9. A system comprising: a communication module to communicate a plug-in that includes an icon to a client machine; a communication module to communicate a user interface that includes a link to said client machine, said link comprising information associated with an item for sale on an network-based commerce system; and a storage module to store information associated with said link on said client machine responsive to said link being dragged to said icon.

10. The system of claim 9, wherein said plug-in comprises a toolbar.

11. The system of claim 9, wherein said link is associated with an image.

12. The system of claim 9, wherein said network-based commerce system comprises a commerce website.

13. The system of claim 12, further comprising: a communication module to communicate a user interface to the client machine, the user interface including a plurality of items that are respectively offered for sale at a plurality of network-based commerce systems; and a storage module to store information associated with said at least one item on said client machine responsive to said at least one item being dragged to said icon.

14. The system of claim 13, further comprising: a module to receive a request from the client machine at said network-based transaction system to determine current information associated with said at least one item; a module to receive a first message from said client machine at a payment server, said first message to authorize the purchase of said at least one item; and a communication module to communicate a second message from said payment server to said client machine and to said network-based commerce system, said second message to confirm said purchase.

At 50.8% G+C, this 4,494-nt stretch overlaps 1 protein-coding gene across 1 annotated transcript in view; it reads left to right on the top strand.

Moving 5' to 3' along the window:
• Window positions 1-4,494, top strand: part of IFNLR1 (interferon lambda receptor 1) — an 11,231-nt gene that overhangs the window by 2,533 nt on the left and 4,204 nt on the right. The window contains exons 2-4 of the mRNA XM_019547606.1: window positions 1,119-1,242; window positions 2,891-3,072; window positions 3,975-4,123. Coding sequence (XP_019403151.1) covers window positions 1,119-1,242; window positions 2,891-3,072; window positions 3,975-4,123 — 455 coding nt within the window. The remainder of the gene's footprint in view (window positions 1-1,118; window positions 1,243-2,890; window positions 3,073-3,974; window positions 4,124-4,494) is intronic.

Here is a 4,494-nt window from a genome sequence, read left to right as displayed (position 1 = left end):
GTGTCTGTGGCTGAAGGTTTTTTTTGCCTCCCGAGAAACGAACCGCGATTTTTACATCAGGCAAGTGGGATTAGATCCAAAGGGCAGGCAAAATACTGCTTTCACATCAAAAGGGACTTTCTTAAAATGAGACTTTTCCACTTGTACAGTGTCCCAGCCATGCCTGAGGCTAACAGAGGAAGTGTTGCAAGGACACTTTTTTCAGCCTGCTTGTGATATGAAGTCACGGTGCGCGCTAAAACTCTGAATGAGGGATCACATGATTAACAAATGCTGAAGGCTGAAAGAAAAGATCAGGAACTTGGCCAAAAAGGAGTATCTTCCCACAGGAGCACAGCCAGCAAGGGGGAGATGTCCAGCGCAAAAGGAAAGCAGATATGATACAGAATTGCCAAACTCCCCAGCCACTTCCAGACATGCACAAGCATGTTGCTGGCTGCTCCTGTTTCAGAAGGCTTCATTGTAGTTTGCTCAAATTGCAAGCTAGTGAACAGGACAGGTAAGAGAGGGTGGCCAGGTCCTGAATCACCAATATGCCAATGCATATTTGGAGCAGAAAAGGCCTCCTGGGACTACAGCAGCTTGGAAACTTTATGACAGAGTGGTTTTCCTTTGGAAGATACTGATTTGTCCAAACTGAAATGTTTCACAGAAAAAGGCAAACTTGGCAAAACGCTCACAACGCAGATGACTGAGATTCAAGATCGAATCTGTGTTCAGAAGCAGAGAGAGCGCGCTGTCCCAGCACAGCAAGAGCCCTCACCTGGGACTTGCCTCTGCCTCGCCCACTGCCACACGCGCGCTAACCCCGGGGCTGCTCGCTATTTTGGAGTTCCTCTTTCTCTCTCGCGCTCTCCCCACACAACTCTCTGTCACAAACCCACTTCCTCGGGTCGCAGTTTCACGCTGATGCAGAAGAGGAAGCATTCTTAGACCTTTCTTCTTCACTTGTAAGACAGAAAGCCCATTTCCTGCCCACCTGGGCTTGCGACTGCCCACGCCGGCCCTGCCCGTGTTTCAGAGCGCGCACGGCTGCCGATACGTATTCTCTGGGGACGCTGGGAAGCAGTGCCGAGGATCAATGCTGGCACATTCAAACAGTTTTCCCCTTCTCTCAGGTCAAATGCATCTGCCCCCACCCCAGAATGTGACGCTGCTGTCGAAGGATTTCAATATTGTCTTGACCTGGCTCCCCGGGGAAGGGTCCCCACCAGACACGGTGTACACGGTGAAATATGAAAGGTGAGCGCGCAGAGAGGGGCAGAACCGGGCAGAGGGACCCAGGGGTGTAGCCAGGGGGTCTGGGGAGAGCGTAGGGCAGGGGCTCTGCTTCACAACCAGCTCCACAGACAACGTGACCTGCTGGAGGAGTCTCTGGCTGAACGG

15. The system of claim 9, further comprising a module to communicate additional messages from said network-based commerce system to said client machine, said additional messages for display on said client machine.

16. The system of claim 9, further comprising a communication module to communicate messages from said network-based transaction system to said payment server, and further to communicate said messages from said payment server to said client machine for display on said client machine.

17. A tangible machine readable medium storing a set of instructions that, when executed by a machine, cause the machine to: communicate a plug-in that includes an icon to a client machine; communicate a user interface that includes a link to said client machine, said link comprising information associated with an item for sale on an network-based commerce system; and store information associated with said link on said client machine responsive to said link being dragged to said icon.